By Joe Anuta
The city wanted a way to prevent sewage from flowing into waterways like the borough’s Newtown and Flushing creeks, so it awarded three Queens organizations money to alleviate the problem by improving their concrete sidewalks and roofs.
The city Department of Environmental Protection gave out roughly $600,000 in grants for the new projects, which will capture excess rainwater during storms. Typically, that rainwater flows into the city’s antiquated sewer system and mixes with wastewater, often causing a cocktail of pollution to overflow into New York Harbor.
“Green infrastructure is an innovative approach to reducing polluted stormwater runoff and sewer overflows while enhancing urban communities,” said state Department of Environmental Conservation Commissioner Joe Martens.
Instead of the water running over the concrete surfaces, the three businesses will let Mother Nature absorb some of the burden.
AWISCO Welding Supplies, at 55-15 43rd St. in Maspeth, will be getting a 15,000-square-foot green roof designed by Highview Creations LLC.
“We are pretty anxious to start this project,” said Eric Dalski, owner of Highview Creations. “We think its going to do a world of good.”
Dalski will carpet the roof with specially engineered soil and then grow a type of rugged plant that can survive in extreme wet or dry conditions.
The plants have the ability to suck up hundreds of thousands of gallons of rainwater a year, which means that water will stay out of the borough’s touchy sewers.
In addition, the greenery will cut down on the company’s heating and cooling bill, since the plants will act as insulation during the winter and the photosynthesis process will take heat off of the building during the summer.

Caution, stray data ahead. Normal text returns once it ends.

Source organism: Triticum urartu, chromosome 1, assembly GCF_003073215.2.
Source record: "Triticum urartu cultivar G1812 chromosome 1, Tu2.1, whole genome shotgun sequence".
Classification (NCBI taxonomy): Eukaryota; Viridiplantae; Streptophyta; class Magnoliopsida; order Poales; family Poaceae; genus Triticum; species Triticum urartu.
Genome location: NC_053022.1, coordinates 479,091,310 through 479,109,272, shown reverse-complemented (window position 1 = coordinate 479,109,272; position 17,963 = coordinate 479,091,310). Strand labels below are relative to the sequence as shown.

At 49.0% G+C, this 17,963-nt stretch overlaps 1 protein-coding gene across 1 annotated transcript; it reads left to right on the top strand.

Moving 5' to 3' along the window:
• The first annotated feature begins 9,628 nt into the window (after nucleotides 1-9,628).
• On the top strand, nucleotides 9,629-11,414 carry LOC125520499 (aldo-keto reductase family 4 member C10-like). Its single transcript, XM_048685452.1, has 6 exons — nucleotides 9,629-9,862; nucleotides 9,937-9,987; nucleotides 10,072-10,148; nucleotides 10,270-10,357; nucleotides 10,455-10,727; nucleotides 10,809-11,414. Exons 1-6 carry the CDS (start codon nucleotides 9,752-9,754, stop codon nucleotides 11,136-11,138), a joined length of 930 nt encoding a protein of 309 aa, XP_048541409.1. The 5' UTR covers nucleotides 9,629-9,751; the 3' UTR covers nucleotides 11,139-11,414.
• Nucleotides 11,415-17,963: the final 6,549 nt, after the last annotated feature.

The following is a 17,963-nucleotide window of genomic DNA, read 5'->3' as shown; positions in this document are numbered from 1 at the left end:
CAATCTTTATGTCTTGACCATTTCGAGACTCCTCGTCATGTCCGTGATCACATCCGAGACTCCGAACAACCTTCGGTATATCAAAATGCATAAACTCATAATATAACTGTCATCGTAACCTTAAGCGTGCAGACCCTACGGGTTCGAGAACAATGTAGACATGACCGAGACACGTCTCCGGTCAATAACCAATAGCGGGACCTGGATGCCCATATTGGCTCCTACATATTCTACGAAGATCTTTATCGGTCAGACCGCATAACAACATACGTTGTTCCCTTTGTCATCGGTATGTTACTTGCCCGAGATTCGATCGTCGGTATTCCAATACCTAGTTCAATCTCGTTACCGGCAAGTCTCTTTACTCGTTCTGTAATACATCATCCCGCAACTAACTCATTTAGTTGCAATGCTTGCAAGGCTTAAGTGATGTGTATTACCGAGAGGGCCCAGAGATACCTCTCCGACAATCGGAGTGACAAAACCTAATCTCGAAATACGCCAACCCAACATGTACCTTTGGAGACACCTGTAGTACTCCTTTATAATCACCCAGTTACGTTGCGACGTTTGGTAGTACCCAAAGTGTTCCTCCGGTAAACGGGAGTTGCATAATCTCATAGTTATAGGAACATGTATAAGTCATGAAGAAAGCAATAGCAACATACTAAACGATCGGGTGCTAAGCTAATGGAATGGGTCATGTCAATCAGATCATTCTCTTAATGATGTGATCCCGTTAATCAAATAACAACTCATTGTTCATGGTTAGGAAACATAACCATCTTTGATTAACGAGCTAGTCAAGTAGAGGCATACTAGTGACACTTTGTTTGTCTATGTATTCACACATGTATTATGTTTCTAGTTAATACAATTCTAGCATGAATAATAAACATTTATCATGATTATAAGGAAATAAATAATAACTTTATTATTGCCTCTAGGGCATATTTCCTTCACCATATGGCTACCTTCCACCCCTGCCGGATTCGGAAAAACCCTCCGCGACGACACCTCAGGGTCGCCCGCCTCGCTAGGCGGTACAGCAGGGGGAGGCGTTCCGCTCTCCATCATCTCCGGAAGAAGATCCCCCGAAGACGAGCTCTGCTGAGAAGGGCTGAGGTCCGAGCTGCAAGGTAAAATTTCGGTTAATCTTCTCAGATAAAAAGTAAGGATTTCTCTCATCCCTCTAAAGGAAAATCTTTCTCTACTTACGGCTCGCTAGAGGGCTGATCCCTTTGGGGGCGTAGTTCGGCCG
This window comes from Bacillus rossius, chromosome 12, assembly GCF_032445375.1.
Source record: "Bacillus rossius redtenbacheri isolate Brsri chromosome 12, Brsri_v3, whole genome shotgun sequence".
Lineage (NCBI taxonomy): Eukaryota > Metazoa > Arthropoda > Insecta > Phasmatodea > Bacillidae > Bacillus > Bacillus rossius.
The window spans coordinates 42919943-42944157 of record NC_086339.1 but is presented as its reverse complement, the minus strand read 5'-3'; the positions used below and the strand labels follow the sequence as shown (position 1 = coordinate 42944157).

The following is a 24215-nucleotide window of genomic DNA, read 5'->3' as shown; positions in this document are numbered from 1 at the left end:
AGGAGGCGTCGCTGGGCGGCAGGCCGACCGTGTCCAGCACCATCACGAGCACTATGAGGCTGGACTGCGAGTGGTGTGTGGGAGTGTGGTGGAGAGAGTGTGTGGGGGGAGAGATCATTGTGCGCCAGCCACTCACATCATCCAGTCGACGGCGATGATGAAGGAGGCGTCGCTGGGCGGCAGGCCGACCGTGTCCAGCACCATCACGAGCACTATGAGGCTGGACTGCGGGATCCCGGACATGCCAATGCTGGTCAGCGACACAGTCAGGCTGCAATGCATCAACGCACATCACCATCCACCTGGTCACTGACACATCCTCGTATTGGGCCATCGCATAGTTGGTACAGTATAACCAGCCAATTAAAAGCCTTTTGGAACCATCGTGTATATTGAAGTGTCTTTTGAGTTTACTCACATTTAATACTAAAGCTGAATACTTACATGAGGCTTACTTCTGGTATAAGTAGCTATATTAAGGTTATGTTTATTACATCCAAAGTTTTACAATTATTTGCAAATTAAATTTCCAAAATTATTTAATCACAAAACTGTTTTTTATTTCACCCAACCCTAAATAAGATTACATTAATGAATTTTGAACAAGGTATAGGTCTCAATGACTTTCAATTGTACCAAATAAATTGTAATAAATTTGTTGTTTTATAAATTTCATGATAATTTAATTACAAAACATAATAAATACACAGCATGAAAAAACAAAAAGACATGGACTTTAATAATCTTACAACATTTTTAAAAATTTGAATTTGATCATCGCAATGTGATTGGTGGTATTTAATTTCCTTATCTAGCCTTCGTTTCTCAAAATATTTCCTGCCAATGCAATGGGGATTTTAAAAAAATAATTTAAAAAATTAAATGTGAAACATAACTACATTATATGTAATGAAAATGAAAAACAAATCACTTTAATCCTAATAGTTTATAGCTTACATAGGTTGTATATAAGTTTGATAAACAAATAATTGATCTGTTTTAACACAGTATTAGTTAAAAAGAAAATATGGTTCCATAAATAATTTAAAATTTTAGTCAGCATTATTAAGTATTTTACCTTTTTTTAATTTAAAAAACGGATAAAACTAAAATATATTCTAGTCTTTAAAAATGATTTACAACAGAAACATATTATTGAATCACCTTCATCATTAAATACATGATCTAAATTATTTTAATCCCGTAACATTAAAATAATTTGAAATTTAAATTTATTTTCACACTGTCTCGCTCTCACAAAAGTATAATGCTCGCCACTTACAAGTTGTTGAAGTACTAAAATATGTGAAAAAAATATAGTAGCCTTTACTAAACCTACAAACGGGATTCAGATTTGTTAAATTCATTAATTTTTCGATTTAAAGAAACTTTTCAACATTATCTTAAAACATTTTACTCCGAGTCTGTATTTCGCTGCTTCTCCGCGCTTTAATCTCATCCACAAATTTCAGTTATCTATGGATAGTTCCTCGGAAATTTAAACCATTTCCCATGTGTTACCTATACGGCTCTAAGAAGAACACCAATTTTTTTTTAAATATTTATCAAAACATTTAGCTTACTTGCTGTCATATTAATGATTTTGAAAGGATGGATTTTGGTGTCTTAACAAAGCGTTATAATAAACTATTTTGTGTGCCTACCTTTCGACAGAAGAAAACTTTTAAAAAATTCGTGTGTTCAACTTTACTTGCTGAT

“There are a lot of economic benefits,” Dalski said. “I don’t see why this would ever be looked down upon.”
Flushing will be the site of two projects.
The Bowne House Historical Society, at 37-01 Bowne St., commissioned a state-of-the-art tree pit.
The organization currently has a roughly 100-foot-long pit that runs along Bowne Street, but a team from eDesign Dynamics will install a cistern underneath the pit, which will capture runoff that would also otherwise get into the city’s sewer system.
Water that flows into the cistern will feed wetland plants that will grow amid the trees.
“This is one example of a way to capture the stormwater and alleviate the toll on the [city’s] facilities by slowly infiltrating the water into the soils,” said Amanda Bayley of eDesign Dynamics.
The project is a small one, but Bayley said she hoped it would catch on in Flushing, since it is an area going through a development boom.
Queens College is the third borough organization to receive a grant.
The college will also be constructing a green sidewalk in a few common areas on campus, where water will flow into a sort of median between concrete walkways.
Citywide, the DEP gave out $3.8 million to 15 organizations. It estimates the projects will capture as much as 5.8 million gallons of stormwater a year.
Newtown Creek was named a federal Superfund site last year. It is one of the most polluted waterways in the country.
Reach reporter Joe Anuta by e-mail at email@example.com or by phone at 718-260-4566.